2. Final versions of accepted manuscripts should be double-spaced on 8.5 inch by 11 inch (22 cm by 29 cm) white paper with 1 inch (2.5 cm) margins on all sides. Authors should send an electronic version via one of the methods listed below. The Main Manuscript File must be submitted in an editable format; either Word or LaTex files are acceptable. PDF is not an acceptable format.
3. Sections of the paper should appear in the following order: title page, abstract (including keywords and JEL classification numbers), text, appendices, endnotes (including acknowledgements), references, author biographies, tables, and figures.
4. Title Page. The title page should include the article title, author name (s) and permanent affiliation (s), and the name, current address, email address, and telephone number of the person to whom page proofs and reprints should be sent.
5. Abstract. The abstract should appear on a separate page, immediately following the title page. The abstract should not exceed 150 words. Immediately below the abstract on the same page should appear a list of 4-5 keywords.
6. Text. The text of the article should begin on a new page. Each section title should be in bold letters, and should appear flush with the left margin. Subsequent subsection headings should be italicized, and should appear flush with the left margin. Figures and tables should be numbered consecutively throughout the text (1, 2, and so on). Displayed equations should be numbered consecutively throughout the text (1, 2, and so on); equation numbers should appear flush with the right margin and in parentheses. Type mathematical expressions exactly as they should appear in print, using the appropriate typeface style: variables should be in italic type, and matrices and vectors should be in boldface type.
7. Appendices. Appendices should be titled and should immediately follow the text. Appendices should be numbered in Arabic numerals (1, 2, and so on).
8. Acknowledgements. Acknowledgements (in bold letters, appearing flush with the left margin) should be placed after the text of the article, in bold letters.
9. Declaration of Conflicting Interests. All papers must include a “Declaration of Conflicting Interests” statement following any Acknowledgements (with the heading in bold letters, appearing flush with the left margin). If there are no conflicting interests, then the following statement should be used: “The author (s) declared no potential conflicts of interest with respect to the research, authorship, and/or publication of this article.”
10. Funding. All papers must include a “Funding” statement following the “Declaration of Conflicting Interests” statement (with the heading in bold letters, appearing flush with the left margin).
11. Endnotes. Endnotes should be used. They should be numbered consecutively (1, 2, and so on), and they should be designated by superscripts in the text. All endnotes should be double-spaced, and should appear beginning on a separate page immediately following “Funding” statement.
12. References. When referring in the text to outside references, include only the last name(s) of the author(s), followed by the date of the publication in parentheses. References in the text should also be listed in chronological order (e.g., Brown 1990a, 1990b; Jones and Taylor 1995; Williams 2000). Full references should use full names (not initials), should be listed in chronological order, should be typed double-spaced, and should appear beginning on a separate page immediately following the endnotes, according to the following examples.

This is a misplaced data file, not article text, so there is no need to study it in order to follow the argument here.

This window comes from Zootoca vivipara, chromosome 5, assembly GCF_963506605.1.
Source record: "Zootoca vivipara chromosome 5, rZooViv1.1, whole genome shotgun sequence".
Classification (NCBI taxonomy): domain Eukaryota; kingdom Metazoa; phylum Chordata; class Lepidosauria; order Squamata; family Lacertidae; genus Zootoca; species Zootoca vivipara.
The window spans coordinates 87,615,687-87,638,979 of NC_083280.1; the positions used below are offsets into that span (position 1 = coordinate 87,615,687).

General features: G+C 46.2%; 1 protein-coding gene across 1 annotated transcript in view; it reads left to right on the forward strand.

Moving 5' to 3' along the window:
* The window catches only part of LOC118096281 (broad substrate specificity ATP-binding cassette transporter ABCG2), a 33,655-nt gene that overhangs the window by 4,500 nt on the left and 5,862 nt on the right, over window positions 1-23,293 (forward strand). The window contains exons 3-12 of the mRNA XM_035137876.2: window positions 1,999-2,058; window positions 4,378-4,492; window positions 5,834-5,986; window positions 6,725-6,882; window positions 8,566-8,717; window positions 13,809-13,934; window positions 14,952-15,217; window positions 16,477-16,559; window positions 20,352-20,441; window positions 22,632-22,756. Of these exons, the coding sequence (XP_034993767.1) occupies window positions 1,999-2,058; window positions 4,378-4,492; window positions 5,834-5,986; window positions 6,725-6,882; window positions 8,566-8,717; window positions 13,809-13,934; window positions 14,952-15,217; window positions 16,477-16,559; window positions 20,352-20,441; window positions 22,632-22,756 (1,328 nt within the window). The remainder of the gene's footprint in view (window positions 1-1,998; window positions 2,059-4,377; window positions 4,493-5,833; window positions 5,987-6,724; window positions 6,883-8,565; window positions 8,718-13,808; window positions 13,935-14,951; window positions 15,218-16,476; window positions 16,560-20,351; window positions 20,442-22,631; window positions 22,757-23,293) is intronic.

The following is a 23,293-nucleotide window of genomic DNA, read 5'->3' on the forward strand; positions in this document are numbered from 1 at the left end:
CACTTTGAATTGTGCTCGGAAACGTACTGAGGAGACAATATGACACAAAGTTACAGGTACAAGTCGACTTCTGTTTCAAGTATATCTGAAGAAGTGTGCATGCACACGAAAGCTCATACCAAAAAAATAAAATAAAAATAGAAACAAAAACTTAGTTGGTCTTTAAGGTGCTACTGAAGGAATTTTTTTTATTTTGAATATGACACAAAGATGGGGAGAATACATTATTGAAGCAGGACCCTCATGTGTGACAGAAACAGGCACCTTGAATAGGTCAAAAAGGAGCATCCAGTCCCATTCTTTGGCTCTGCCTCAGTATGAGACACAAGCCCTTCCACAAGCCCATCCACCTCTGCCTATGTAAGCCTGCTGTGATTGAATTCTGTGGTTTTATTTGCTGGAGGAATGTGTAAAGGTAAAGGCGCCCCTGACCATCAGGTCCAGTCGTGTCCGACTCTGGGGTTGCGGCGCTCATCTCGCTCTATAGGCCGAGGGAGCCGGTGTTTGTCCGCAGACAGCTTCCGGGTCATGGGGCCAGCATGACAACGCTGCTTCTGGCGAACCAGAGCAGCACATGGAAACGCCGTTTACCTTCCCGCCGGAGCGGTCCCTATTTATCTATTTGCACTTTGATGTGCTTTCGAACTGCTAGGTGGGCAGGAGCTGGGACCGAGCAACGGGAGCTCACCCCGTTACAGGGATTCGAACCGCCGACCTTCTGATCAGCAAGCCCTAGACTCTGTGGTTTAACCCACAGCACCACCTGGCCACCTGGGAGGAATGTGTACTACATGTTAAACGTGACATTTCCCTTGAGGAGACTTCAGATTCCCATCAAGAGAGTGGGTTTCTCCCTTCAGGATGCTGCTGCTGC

- For articles:
- Burman, Leonard E., and William Randolph. 1994. Measuring permanent responses to capital gains tax changes in panel data. The American Economic Review 84 (4): 794-809.
- For book chapters:
Auerbach, Alan J., Jadadeesh Gokhale, and Laurence J. Kotlikoff. 1991. Generational accounting: A meaningful alternative to deficit accounting. In Tax Policy and the Economy (Volume 5), David Bradford, ed., 55-110. Cambridge, MA: MIT Press.
For books or monographs:
Cornes, Richard, and Todd Sandler. 1986. The Theory of Externalities, Public Goods and Club Goods. Cambridge, England: Cambridge University Press.
Slemrod, Joel, ed. 2000. Does Atlas Shrug? The Economic Consequences of Taxing the Rich. Cambridge, MA: Harvard University Press for the Russell Sage Foundation.
For working papers or unpublished manuscripts:
Poterba, James M., and Andrew A. Samwick. 2001. Taxation and household portfolio composition: Evidence from the 1980s and 1990s. National Bureau of Economic Research Working Paper, Cambridge, MA.
For articles in conference proceedings:
Johnson, John J. 1999. Tax policy. In Proceedings of the Ninety-First Annual Conference on Taxation, 130-148. National Tax Association. Washington, D.C.
Congressional Budget Office. 2009. Analysis of subsidies and payments at different income levels. Washington, D.C.: Congressional Budget Office, http://www.cbo.gov/ftpdocs/108xx/doc10822/Reid_Subsidy_Examples_11-20.pdf.
For newspaper articles:
Wessel, David. 2012. Political perceptions: Stepping up to the cliff. The Wall Street Journal (8 February 2012, A2) http://blogs.wsj.com/washwire/2012/08/02/political-perceptions-stepping-up-to-thec liff/
For government publications:
Congressional Budget Office. 2005. Taxing Capital Income: Effective Rates and Approaches to Reform. Congressional Budget Office, Washington, D.C.: Congressional Budget Office.
13. Author biographies. A brief biography of each author should be included. For example: “Janet Brown is a professor in the Department of Economics at State University. She received her doctorate in economics from City University. Much of her research has examined the responses of individuals to changes in marginal tax rates. She has also worked on fiscal reform projects in developing countries."
14. Tables. Tables should be titled and should be typed, each on a separate sheet, immediately following the author biographies. Notes to tables should be designated by superscripted letters (a, b, and so on) within each table and typed double-spaced on the same page as the table. Use descriptive names for variables rather than computer acronyms, and explain all abbreviations.
15. Figures. Figures should be titled, each be on a separate page, immediately following the tables. Figures for accepted manuscripts should be submitted in electronic form. Figure legends should be typed double-spaced.